Herbalists Support Ban on Fake Adverts

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In short
Sophia Namutebi Alias Mama Fina, a popular traditional practitioner, says Parliament must reconsider certain provisions of the Bill, particularly on training and certificates of proficiency for practitioners.

Practitioners of traditional and complementary medicine have commended parliament for banning advertisement of fake concoctions and misleading information to the public. The ban is part of the Traditional and Complementary Medicines Bill, 2015 that was approved by parliament early this week.
 
 
The Bill creates a Council to regulate the sector and enforce it including approving adverts. The Bill prohibits Practitioners of traditional and complementary medicine from advertising their practice except where the contents of their adverts have been authenticated and authorized by the Council. 


While discussing the bill, several legislators, noted with concern that the general public has been subjected to false adverts and malpractices by fake practitioners. Dr. Joseph Baguma, the Executive Director Theta Uganda, supports the ban on unregulated advertisements and misinformation by the practitioners. 

 
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Karim Musaasizi, the Secretary General of National Council for Traditional Healers and Herbalists Association agrees. He says the Bill will streamline existing laws and policies as well as recognize the importance of tradition medicine alongside manufactured medicines. 
 
 
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He is however, opposed to the provision in the bill requiring practitioners to undergo training and acquire certificates. The Bill states the council will issue licenses, regulate, determine training courses and qualifications for practitioners as well as inspect herbal medicines for sale among other functions. 

 
The council will comprise two representatives of traditional medical practitioners, two complementary medical practitioners, a representative from National Drug Authority, representatives from the health ministry and the director for research from National Chemotherapeutic Research Institute.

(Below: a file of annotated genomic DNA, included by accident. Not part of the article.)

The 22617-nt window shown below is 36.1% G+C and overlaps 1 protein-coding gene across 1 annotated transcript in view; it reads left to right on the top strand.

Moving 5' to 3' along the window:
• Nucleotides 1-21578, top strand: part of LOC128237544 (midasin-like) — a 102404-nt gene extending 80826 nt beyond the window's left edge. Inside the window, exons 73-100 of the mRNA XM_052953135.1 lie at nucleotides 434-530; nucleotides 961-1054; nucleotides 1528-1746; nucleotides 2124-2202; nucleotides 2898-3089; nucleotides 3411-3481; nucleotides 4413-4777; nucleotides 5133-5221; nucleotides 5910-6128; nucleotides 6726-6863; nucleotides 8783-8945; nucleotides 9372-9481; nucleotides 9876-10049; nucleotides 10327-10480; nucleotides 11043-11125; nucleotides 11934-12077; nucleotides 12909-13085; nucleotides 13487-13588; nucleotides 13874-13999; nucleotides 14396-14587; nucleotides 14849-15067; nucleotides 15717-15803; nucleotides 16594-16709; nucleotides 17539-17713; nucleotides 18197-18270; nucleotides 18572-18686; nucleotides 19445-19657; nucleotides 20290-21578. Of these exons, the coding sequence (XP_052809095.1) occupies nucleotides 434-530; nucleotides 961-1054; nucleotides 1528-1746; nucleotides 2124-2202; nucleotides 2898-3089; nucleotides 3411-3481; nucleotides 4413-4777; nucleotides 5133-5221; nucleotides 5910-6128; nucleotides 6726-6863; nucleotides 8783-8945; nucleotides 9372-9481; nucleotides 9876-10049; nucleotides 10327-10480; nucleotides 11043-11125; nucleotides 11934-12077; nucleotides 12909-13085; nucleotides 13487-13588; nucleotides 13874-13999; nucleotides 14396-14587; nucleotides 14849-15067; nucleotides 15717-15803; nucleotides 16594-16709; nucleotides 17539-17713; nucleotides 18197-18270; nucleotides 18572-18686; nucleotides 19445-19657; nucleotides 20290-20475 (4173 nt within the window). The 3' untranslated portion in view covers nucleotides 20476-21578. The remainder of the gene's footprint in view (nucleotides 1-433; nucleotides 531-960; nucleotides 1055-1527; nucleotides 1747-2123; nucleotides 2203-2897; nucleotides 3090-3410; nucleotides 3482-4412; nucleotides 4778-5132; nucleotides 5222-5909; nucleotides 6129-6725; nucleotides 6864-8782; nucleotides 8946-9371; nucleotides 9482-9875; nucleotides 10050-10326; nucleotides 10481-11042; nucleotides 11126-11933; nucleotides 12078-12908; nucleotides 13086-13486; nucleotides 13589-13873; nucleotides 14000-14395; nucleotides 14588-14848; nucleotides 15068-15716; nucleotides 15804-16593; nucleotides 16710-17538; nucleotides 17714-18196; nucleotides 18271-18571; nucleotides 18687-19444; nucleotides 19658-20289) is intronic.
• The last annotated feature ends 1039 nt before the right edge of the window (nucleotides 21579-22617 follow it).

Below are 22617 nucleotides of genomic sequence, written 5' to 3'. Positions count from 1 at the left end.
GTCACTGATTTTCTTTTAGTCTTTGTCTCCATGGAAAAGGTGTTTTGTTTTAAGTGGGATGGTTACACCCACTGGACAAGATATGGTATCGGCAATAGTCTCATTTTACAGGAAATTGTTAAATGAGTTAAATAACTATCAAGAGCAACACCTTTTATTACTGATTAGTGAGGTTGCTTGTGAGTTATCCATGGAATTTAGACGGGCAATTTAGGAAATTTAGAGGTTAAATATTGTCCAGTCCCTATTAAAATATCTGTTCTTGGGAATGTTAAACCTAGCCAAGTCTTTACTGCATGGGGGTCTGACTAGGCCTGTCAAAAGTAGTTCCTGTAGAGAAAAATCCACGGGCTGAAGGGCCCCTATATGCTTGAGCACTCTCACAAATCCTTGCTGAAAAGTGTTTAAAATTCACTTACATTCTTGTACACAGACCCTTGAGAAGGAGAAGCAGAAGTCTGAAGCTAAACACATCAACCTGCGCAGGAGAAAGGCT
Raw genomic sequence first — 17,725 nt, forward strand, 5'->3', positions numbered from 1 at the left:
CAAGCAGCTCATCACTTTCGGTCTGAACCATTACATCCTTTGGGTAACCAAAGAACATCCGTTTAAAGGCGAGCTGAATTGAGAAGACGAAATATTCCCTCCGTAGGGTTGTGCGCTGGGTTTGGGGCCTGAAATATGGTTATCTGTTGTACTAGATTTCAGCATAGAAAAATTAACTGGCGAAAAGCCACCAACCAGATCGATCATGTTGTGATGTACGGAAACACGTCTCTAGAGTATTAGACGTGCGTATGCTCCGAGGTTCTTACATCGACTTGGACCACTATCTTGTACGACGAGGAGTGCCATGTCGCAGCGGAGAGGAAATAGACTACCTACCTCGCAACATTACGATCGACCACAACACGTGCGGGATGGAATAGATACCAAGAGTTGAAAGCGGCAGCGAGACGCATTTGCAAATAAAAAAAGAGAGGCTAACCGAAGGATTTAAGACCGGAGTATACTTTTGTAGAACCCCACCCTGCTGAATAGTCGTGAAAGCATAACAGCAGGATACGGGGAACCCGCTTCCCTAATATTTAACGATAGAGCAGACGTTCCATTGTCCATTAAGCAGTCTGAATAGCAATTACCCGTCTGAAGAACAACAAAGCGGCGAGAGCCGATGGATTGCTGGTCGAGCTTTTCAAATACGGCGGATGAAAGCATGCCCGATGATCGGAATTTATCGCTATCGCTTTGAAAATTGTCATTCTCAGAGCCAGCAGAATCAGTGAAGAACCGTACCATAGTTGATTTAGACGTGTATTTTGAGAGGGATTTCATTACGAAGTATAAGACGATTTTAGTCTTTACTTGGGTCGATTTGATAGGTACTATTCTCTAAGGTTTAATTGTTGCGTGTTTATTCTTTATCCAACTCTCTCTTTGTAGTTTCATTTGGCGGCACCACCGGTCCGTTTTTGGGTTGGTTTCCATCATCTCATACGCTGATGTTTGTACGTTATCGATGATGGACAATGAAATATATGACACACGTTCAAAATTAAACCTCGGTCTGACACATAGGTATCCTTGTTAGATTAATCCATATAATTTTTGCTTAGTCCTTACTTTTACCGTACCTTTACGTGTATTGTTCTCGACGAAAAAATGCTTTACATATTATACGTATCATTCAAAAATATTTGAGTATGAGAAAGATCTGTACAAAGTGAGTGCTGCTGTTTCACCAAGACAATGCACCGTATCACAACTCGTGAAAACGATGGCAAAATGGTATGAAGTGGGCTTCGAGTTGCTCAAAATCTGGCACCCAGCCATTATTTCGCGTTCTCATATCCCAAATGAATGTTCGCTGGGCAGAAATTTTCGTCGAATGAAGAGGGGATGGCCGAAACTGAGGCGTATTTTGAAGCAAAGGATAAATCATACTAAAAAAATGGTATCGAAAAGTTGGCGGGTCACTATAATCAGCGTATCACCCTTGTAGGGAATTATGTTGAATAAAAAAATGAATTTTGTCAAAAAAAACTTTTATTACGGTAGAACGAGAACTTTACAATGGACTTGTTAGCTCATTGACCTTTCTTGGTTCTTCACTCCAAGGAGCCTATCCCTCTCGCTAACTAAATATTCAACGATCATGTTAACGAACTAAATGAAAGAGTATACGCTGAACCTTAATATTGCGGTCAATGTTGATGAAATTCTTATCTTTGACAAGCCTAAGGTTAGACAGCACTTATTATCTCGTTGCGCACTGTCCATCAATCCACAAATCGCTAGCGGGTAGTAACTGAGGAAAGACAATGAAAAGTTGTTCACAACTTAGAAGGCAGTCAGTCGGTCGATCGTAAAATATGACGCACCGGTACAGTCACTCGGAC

Musaasizi adds that since the Bill aims at integrating traditional medicine into the national health care system and strengthening collaboration between modern medicines, traditional and Complementary medicines, there should be balance. 
 

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But Dr. Joseph Baguma, the Executive Director Theta Uganda, says the bill is timely in setting minimum standards for practitioners and will weed out illegal organizations.
 

 
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But Sophia Namutebi Alias Mama Fina, a popular traditional practitioner, says Parliament must reconsider certain provisions of the Bill, particularly on training and certificates of proficiency for practitioners. 
 

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 She says the Bill will however curb misinformation.

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The Health committee in its report on the Bill stated that it met and received submissions from 17 stakeholders including Uganda Communications Commission, Uganda Law Society, Theta Uganda, National Council of Traditional Healers Associations, Uganda N'eddagala Lyayo (The National Traditional Healers and Herbalists Organization), Homeopathic Society of Uganda and Makerere University College of Health Sciences among others.
 
Parliament considered the committee report and recommendations and passed the Indigenous and Complementary Medicine Bill, 2015 with several amendments including its title.